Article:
In order to find a person guilty under Section 4 It must be further proved that he was present in the gaming-house.
5. Mr. Har Parshad who appeared on behalf of the State frankly conceded that these ingredients must be proved by the prosecution. The English decisions as also, certain remarks made in -- 'Emperor v. Alloomiya Hussain', 28 Bom 129 (A), clearly show that a house must be habitually used as a gaming-house and the person who owns or occupies it must have the intention or knowledge that it is being so used. Similarly the accused person must derive some benefit or profit from the game, otherwise he cannot be held guilty under Section 3. But the question is what is the mode of proving these ingredients. Section 6 of the Act clearly lays down that in certain cases a presumption of guilt arises. Under Section 6 if a house is raided on the authority of a warrant under Section 5 and cards, dice or instruments of gaming are found in the house, then it may be presumed that the house is a common gaming-house and the persons present in the house at the time of the search had gone there for the purpose of gaming.
Under Section 6 the presence of certain articles is evidence until the contrary is made to appear that the house is a common gaming-house. The presumption arising under Section 6, however, is not conclusive and may in certain circumstances be extremely weak. I am clearly of the view that ever in a case where no defence evidence is led the presumption may be rebutted by bringing out circumstances which go to show that some or all the ingredients which constitute the offence under Section 3 or the offence under Section 4 are lacking, and in such a case the accused persons will not be held guilty. There is no doubt that a presumption does arise under Section 6, and it is for this reason that the English rulings which require independent proof of a habitual user, intention or knowledge and the incidence of gain or profit to the occupier of the house have no application. It seems that there is nothing corresponding to Section 6 in English Law. At any rate no such provisions have been brought to our notice. In the presence of Section 6 of the Indian Act the presumption clearly arises and must be recognised.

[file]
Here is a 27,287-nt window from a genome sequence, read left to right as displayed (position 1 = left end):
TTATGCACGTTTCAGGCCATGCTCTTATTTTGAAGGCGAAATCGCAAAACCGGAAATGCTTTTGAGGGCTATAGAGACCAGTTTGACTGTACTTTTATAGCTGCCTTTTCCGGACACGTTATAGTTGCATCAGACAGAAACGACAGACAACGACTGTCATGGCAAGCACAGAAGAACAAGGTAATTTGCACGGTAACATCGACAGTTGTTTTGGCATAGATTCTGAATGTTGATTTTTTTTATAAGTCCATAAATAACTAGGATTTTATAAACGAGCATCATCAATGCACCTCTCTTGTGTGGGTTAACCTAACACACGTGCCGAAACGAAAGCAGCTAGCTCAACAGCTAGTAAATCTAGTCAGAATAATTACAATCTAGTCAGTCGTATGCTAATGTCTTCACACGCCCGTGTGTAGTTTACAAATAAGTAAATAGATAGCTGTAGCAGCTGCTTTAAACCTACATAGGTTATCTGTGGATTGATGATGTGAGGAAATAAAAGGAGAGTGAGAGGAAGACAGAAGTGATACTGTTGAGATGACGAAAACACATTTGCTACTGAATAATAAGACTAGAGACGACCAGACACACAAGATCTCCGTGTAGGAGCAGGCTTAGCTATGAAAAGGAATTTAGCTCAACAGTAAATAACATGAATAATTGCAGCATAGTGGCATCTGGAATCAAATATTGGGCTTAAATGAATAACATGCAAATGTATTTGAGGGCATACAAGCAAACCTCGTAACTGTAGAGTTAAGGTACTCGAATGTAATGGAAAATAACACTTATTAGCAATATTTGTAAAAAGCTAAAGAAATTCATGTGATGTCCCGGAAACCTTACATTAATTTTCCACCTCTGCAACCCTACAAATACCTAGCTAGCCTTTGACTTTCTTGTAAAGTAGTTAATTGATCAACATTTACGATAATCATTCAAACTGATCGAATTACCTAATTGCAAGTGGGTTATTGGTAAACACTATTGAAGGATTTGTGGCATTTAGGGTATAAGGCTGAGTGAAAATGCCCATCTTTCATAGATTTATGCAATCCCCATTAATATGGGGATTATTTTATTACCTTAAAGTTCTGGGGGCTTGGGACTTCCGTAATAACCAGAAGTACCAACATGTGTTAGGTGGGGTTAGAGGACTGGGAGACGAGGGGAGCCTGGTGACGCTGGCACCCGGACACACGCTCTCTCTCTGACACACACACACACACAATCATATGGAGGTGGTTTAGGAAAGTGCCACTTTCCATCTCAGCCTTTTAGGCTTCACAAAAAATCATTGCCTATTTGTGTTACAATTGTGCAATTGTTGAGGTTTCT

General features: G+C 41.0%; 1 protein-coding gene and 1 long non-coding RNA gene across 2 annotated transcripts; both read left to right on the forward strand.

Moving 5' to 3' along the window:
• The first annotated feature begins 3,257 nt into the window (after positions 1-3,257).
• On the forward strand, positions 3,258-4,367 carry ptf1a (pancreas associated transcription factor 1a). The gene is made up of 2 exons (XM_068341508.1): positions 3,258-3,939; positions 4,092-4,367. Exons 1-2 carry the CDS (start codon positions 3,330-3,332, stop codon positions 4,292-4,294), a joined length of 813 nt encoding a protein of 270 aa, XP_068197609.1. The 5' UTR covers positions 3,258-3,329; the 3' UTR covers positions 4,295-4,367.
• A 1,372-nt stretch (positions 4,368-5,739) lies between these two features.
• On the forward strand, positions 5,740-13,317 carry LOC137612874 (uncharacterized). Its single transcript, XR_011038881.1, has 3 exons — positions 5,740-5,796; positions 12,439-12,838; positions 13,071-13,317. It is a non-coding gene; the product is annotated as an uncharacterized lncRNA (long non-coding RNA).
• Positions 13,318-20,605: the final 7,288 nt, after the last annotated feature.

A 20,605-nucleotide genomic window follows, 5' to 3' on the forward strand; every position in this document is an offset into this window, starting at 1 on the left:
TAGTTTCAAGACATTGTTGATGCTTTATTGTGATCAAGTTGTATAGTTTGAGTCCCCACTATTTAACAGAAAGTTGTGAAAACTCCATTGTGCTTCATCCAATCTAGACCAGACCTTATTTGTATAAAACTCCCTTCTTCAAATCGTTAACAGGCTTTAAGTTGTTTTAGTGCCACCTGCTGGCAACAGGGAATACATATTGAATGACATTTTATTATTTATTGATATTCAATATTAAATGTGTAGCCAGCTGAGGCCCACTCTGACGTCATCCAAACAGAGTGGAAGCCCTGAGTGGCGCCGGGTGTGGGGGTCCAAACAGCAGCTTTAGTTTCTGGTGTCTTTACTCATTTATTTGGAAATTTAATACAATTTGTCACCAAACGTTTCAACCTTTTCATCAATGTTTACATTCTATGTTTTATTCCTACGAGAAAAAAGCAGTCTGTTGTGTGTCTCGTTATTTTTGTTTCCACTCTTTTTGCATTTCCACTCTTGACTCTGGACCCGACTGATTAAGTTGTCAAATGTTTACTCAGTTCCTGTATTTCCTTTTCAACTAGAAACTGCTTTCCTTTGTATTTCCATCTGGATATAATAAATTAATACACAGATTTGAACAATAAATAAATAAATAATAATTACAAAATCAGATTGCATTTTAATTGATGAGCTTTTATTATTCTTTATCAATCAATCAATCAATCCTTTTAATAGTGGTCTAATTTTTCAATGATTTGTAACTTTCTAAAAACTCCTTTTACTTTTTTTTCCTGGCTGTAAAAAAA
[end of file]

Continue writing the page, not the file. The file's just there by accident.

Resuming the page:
In the present case we find that the occasion was two days before the Diwali day and it is a matter of common knowledge that in these days Hindus indulge in a great deal of gambling because it is considered auspicious. Again Mani Bam is a Municipal employee and it has not been shown that he has derived any profit or gain from gambling either on this occasion or on any other occasion. The presence of a pot containing some money near his knee is scarcely evidence of the fact that he was taking a share of the winnings of other persons. Nor has it been shown that in this house gambling took place on any previous occasion, & these circumstances appear to me to be quite sufficient to rebut the presumption arising under Section 6 of the Act. I would therefore hold that the charges have not been brought home to the petitioners in this case and allowing the petition acquit them. Fines, if paid, will be refunded.
6. I agree.